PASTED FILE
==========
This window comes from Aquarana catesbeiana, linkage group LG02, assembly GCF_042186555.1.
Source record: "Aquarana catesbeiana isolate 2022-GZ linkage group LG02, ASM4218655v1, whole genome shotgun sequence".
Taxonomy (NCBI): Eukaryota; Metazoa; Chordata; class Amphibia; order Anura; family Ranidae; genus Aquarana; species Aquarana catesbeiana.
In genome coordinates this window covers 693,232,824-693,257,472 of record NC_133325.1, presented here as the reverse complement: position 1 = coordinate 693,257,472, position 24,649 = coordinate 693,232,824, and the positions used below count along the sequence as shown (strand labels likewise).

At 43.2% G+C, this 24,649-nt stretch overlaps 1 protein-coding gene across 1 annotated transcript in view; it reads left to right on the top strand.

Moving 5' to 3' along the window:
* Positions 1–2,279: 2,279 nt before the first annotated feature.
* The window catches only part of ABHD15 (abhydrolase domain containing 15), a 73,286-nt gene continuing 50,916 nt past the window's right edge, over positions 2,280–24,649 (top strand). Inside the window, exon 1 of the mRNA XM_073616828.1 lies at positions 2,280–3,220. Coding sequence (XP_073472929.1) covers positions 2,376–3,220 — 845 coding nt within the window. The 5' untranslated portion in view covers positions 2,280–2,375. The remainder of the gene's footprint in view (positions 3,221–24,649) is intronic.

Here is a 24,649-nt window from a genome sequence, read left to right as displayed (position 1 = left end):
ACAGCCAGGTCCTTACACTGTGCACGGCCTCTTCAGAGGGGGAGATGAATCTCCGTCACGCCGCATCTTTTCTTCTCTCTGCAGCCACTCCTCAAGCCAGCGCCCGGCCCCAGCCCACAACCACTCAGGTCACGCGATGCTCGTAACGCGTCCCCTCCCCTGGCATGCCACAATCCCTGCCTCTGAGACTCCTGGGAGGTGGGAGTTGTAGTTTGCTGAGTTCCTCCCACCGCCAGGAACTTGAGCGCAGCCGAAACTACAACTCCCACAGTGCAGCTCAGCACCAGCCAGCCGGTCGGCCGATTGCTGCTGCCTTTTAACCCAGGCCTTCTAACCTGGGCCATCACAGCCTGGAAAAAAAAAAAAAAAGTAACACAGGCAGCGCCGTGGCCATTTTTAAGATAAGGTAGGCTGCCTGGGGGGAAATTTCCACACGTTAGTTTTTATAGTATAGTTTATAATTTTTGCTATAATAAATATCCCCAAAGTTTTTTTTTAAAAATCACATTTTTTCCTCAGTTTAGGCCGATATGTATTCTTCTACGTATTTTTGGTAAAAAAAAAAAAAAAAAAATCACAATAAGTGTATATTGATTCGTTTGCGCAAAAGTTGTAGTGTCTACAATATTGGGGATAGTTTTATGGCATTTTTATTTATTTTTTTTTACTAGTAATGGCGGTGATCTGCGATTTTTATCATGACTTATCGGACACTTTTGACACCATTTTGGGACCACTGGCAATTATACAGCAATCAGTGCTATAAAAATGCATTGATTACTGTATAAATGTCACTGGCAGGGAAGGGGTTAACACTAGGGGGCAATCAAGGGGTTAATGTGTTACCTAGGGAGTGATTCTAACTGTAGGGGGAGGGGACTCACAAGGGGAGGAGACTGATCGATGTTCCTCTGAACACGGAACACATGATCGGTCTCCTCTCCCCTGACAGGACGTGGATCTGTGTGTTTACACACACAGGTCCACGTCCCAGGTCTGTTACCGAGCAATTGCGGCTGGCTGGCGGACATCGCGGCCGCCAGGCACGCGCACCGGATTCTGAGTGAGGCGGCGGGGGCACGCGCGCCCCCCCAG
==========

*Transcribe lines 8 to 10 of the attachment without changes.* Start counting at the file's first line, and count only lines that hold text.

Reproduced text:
* The window catches only part of ABHD15 (abhydrolase domain containing 15), a 73,286-nt gene continuing 50,916 nt past the window's right edge, over positions 2,280–24,649 (top strand). Inside the window, exon 1 of the mRNA XM_073616828.1 lies at positions 2,280–3,220. Coding sequence (XP_073472929.1) covers positions 2,376–3,220 — 845 coding nt within the window. The 5' untranslated portion in view covers positions 2,280–2,375. The remainder of the gene's footprint in view (positions 3,221–24,649) is intronic.

Here is a 24,649-nt window from a genome sequence, read left to right as displayed (position 1 = left end):
ACAGCCAGGTCCTTACACTGTGCACGGCCTCTTCAGAGGGGGAGATGAATCTCCGTCACGCCGCATCTTTTCTTCTCTCTGCAGCCACTCCTCAAGCCAGCGCCCGGCCCCAGCCCACAACCACTCAGGTCACGCGATGCTCGTAACGCGTCCCCTCCCCTGGCATGCCACAATCCCTGCCTCTGAGACTCCTGGGAGGTGGGAGTTGTAGTTTGCTGAGTTCCTCCCACCGCCAGGAACTTGAGCGCAGCCGAAACTACAACTCCCACAGTGCAGCTCAGCACCAGCCAGCCGGTCGGCCGATTGCTGCTGCCTTTTAACCCAGGCCTTCTAACCTGGGCCATCACAGCCTGGAAAAAAAAAAAAAAAGTAACACAGGCAGCGCCGTGGCCATTTTTAAGATAAGGTAGGCTGCCTGGGGGGAAATTTCCACACGTTAGTTTTTATAGTATAGTTTATAATTTTTGCTATAATAAATATCCCCAAAGTTTTTTTTTAAAAATCACATTTTTTCCTCAGTTTAGGCCGATATGTATTCTTCTACGTATTTTTGGTAAAAAAAAAAAAAAAAAAATCACAATAAGTGTATATTGATTCGTTTGCGCAAAAGTTGTAGTGTCTACAATATTGGGGATAGTTTTATGGCATTTTTATTTATTTTTTTTTACTAGTAATGGCGGTGATCTGCGATTTTTATCATGACTTATCGGACACTTTTGACACCATTTTGGGACCACTGGCAATTATACAGCAATCAGTGCTATAAAAATGCATTGATTACTGTATAAATGTCACTGGCAGGGAAGGGGTTAACACTAGGGGGCAATCAAGGGGTTAATGTGTTACCTAGGGAGTGATTCTAACTGTAGGGGGAGGGGACTCACAAGGGGAGGAGACTGATCGATGTTCCTCTGAACACGGAACACATGATCGGTCTCCTCTCCCCTGACAGGACGTGGATCTGTGTGTTTACACACACAGGTCCACGTCCCAGGTCTGTTACCGAGCAATTGCGGCTGGCTGGCGGACATCGCGGCCGCCAGGCACGCGCACCGGATTCTGAGTGAGGCGGCGGGGGCACGCGCGCCCCCCCAG